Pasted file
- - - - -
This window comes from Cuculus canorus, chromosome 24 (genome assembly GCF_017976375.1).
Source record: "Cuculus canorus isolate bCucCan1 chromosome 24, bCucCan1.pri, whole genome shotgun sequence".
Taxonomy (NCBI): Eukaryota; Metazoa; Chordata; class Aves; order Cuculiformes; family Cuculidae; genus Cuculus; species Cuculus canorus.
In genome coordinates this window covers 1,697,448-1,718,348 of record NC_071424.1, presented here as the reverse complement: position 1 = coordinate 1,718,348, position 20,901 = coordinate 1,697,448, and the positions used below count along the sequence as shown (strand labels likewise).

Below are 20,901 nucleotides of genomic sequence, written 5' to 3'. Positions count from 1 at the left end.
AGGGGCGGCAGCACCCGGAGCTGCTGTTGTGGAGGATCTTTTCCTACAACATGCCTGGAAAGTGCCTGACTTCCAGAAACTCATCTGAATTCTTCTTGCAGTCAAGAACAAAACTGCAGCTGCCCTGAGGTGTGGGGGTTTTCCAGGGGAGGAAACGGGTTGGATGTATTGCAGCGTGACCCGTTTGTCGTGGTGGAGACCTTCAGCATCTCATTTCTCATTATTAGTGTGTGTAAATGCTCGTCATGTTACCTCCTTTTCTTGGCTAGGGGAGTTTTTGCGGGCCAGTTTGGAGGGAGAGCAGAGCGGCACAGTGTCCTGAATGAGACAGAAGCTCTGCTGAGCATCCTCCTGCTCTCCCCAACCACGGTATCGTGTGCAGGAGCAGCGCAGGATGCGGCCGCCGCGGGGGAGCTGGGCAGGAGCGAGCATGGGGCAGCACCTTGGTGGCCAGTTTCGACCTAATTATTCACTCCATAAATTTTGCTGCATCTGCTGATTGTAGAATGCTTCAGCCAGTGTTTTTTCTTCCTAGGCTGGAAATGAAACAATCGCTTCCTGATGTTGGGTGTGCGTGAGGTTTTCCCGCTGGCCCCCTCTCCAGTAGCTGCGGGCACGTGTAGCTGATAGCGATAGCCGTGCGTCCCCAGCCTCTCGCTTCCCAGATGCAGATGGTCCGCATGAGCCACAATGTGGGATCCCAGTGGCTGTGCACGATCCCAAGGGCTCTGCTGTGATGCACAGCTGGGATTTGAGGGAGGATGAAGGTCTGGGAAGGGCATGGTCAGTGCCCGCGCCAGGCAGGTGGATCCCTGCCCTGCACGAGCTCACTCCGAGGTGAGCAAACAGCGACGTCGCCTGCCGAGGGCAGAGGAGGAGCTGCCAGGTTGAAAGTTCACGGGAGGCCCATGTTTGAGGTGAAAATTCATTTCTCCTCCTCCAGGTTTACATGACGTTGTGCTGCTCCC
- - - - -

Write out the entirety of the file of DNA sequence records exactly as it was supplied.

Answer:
This window comes from Cuculus canorus, chromosome 24 (genome assembly GCF_017976375.1).
Source record: "Cuculus canorus isolate bCucCan1 chromosome 24, bCucCan1.pri, whole genome shotgun sequence".
Taxonomy (NCBI): Eukaryota; Metazoa; Chordata; class Aves; order Cuculiformes; family Cuculidae; genus Cuculus; species Cuculus canorus.
In genome coordinates this window covers 1,697,448-1,718,348 of record NC_071424.1, presented here as the reverse complement: position 1 = coordinate 1,718,348, position 20,901 = coordinate 1,697,448, and the positions used below count along the sequence as shown (strand labels likewise).

Below are 20,901 nucleotides of genomic sequence, written 5' to 3'. Positions count from 1 at the left end.
AGGGGCGGCAGCACCCGGAGCTGCTGTTGTGGAGGATCTTTTCCTACAACATGCCTGGAAAGTGCCTGACTTCCAGAAACTCATCTGAATTCTTCTTGCAGTCAAGAACAAAACTGCAGCTGCCCTGAGGTGTGGGGGTTTTCCAGGGGAGGAAACGGGTTGGATGTATTGCAGCGTGACCCGTTTGTCGTGGTGGAGACCTTCAGCATCTCATTTCTCATTATTAGTGTGTGTAAATGCTCGTCATGTTACCTCCTTTTCTTGGCTAGGGGAGTTTTTGCGGGCCAGTTTGGAGGGAGAGCAGAGCGGCACAGTGTCCTGAATGAGACAGAAGCTCTGCTGAGCATCCTCCTGCTCTCCCCAACCACGGTATCGTGTGCAGGAGCAGCGCAGGATGCGGCCGCCGCGGGGGAGCTGGGCAGGAGCGAGCATGGGGCAGCACCTTGGTGGCCAGTTTCGACCTAATTATTCACTCCATAAATTTTGCTGCATCTGCTGATTGTAGAATGCTTCAGCCAGTGTTTTTTCTTCCTAGGCTGGAAATGAAACAATCGCTTCCTGATGTTGGGTGTGCGTGAGGTTTTCCCGCTGGCCCCCTCTCCAGTAGCTGCGGGCACGTGTAGCTGATAGCGATAGCCGTGCGTCCCCAGCCTCTCGCTTCCCAGATGCAGATGGTCCGCATGAGCCACAATGTGGGATCCCAGTGGCTGTGCACGATCCCAAGGGCTCTGCTGTGATGCACAGCTGGGATTTGAGGGAGGATGAAGGTCTGGGAAGGGCATGGTCAGTGCCCGCGCCAGGCAGGTGGATCCCTGCCCTGCACGAGCTCACTCCGAGGTGAGCAAACAGCGACGTCGCCTGCCGAGGGCAGAGGAGGAGCTGCCAGGTTGAAAGTTCACGGGAGGCCCATGTTTGAGGTGAAAATTCATTTCTCCTCCTCCAGGTTTACATGACGTTGTGCTGCTCCC